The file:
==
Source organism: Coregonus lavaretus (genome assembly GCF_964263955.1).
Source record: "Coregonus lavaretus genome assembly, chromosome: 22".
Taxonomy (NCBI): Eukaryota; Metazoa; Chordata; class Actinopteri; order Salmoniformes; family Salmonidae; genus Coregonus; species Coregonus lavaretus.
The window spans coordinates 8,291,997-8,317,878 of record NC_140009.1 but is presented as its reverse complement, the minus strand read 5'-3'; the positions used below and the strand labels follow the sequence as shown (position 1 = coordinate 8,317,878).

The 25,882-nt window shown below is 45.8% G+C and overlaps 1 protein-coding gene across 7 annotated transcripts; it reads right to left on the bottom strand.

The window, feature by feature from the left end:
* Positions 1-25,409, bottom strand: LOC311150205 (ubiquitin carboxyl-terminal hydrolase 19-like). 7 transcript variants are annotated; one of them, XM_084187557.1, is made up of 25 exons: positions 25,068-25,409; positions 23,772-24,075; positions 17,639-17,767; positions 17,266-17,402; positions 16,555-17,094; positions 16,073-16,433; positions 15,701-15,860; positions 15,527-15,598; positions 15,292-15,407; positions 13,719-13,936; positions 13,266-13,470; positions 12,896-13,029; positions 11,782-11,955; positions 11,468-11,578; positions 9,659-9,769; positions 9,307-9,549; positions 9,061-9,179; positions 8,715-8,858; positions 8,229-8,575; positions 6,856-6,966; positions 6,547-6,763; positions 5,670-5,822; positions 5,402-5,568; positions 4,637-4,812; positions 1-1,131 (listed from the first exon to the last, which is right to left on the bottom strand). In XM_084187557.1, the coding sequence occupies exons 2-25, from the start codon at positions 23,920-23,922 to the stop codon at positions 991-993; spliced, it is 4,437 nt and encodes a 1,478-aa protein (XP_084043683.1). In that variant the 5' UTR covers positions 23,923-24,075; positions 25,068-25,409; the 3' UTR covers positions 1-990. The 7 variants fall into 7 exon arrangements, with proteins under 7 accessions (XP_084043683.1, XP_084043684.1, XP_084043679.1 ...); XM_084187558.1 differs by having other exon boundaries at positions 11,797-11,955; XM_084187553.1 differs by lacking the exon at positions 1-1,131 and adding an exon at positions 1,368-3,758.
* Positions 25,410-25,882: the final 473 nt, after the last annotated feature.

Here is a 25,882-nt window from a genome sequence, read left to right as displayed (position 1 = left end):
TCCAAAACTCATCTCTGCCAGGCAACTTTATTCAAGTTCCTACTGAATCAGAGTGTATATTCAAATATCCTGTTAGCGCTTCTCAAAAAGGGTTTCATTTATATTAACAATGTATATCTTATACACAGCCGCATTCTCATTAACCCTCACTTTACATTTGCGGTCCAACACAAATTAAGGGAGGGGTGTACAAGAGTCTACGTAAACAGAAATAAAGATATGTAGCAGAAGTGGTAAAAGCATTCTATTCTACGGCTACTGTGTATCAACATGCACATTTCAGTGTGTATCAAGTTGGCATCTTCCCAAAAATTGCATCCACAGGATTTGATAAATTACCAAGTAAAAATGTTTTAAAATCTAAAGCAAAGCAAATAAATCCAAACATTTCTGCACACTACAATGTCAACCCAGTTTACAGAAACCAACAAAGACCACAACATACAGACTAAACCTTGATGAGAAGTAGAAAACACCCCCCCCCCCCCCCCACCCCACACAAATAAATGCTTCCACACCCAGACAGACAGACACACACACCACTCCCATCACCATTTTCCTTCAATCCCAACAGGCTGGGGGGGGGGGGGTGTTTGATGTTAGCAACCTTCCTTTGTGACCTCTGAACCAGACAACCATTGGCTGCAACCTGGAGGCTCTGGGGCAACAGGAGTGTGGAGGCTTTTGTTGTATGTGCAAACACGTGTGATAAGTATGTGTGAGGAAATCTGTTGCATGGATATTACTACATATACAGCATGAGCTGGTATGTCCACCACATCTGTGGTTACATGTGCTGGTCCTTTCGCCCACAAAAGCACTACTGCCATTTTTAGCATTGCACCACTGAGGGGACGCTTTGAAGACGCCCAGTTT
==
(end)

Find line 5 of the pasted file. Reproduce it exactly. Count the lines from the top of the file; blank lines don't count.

The 25,882-nt window shown below is 45.8% G+C and overlaps 1 protein-coding gene across 7 annotated transcripts; it reads right to left on the bottom strand.